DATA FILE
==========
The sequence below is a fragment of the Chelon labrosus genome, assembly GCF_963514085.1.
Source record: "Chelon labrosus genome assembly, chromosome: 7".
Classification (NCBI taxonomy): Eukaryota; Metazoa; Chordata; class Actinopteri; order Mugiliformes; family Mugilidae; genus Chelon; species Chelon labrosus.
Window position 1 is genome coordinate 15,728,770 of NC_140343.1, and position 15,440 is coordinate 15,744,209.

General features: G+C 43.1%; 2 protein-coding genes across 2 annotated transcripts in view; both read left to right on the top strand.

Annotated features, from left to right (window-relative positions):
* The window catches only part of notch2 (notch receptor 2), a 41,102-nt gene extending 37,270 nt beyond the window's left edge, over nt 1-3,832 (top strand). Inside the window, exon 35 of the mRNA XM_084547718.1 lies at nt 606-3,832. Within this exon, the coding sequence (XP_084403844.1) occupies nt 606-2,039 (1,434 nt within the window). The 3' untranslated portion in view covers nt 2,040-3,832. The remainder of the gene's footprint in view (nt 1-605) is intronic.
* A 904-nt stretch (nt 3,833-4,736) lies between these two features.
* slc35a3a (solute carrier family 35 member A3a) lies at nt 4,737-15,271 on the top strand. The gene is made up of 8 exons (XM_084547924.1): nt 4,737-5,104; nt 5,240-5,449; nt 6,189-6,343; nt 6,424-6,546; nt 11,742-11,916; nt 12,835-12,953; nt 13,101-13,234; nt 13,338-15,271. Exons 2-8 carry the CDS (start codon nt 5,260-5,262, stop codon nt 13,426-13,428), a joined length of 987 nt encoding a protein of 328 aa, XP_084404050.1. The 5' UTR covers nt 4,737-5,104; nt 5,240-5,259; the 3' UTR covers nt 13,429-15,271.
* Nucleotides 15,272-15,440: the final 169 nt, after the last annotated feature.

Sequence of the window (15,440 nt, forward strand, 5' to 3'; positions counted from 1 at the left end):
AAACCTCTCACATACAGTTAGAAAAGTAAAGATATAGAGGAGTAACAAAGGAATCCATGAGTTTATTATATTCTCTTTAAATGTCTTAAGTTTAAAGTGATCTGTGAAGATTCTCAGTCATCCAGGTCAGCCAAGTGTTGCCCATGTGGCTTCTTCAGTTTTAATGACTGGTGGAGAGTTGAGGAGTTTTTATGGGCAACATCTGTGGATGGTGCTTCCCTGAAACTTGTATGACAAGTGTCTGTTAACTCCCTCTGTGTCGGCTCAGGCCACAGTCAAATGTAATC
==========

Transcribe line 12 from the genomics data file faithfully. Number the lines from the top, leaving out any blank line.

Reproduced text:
AAACCTCTCACATACAGTTAGAAAAGTAAAGATATAGAGGAGTAACAAAGGAATCCATGAGTTTATTATATTCTCTTTAAATGTCTTAAGTTTAAAGTGATCTGTGAAGATTCTCAGTCATCCAGGTCAGCCAAGTGTTGCCCATGTGGCTTCTTCAGTTTTAATGACTGGTGGAGAGTTGAGGAGTTTTTATGGGCAACATCTGTGGATGGTGCTTCCCTGAAACTTGTATGACAAGTGTCTGTTAACTCCCTCTGTGTCGGCTCAGGCCACAGTCAAATGTAATC